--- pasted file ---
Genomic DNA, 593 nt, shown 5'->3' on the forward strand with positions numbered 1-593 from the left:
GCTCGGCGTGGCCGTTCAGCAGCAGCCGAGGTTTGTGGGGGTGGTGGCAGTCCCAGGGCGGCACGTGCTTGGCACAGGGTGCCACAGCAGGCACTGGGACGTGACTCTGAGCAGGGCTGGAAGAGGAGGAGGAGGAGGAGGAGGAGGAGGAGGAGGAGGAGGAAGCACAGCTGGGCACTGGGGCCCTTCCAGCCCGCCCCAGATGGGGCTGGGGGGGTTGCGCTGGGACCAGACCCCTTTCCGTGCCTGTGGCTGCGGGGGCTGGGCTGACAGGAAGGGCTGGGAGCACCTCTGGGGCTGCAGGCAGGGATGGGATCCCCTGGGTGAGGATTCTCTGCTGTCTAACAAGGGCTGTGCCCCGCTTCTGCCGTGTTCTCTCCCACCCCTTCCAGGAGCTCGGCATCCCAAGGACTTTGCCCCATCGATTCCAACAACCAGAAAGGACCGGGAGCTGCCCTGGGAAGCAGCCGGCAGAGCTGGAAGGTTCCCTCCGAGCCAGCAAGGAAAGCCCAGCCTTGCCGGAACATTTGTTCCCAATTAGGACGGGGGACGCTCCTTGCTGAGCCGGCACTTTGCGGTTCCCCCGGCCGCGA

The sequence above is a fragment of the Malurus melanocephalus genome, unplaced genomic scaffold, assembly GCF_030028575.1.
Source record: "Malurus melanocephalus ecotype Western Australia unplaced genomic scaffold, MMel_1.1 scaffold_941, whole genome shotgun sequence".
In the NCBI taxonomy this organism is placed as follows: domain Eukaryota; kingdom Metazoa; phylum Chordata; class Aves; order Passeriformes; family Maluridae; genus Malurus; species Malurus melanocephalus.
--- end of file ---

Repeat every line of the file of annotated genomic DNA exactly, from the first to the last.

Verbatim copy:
Genomic DNA, 593 nt, shown 5'->3' on the forward strand with positions numbered 1-593 from the left:
GCTCGGCGTGGCCGTTCAGCAGCAGCCGAGGTTTGTGGGGGTGGTGGCAGTCCCAGGGCGGCACGTGCTTGGCACAGGGTGCCACAGCAGGCACTGGGACGTGACTCTGAGCAGGGCTGGAAGAGGAGGAGGAGGAGGAGGAGGAGGAGGAGGAGGAGGAGGAAGCACAGCTGGGCACTGGGGCCCTTCCAGCCCGCCCCAGATGGGGCTGGGGGGGTTGCGCTGGGACCAGACCCCTTTCCGTGCCTGTGGCTGCGGGGGCTGGGCTGACAGGAAGGGCTGGGAGCACCTCTGGGGCTGCAGGCAGGGATGGGATCCCCTGGGTGAGGATTCTCTGCTGTCTAACAAGGGCTGTGCCCCGCTTCTGCCGTGTTCTCTCCCACCCCTTCCAGGAGCTCGGCATCCCAAGGACTTTGCCCCATCGATTCCAACAACCAGAAAGGACCGGGAGCTGCCCTGGGAAGCAGCCGGCAGAGCTGGAAGGTTCCCTCCGAGCCAGCAAGGAAAGCCCAGCCTTGCCGGAACATTTGTTCCCAATTAGGACGGGGGACGCTCCTTGCTGAGCCGGCACTTTGCGGTTCCCCCGGCCGCGA

The sequence above is a fragment of the Malurus melanocephalus genome, unplaced genomic scaffold, assembly GCF_030028575.1.
Source record: "Malurus melanocephalus ecotype Western Australia unplaced genomic scaffold, MMel_1.1 scaffold_941, whole genome shotgun sequence".
In the NCBI taxonomy this organism is placed as follows: domain Eukaryota; kingdom Metazoa; phylum Chordata; class Aves; order Passeriformes; family Maluridae; genus Malurus; species Malurus melanocephalus.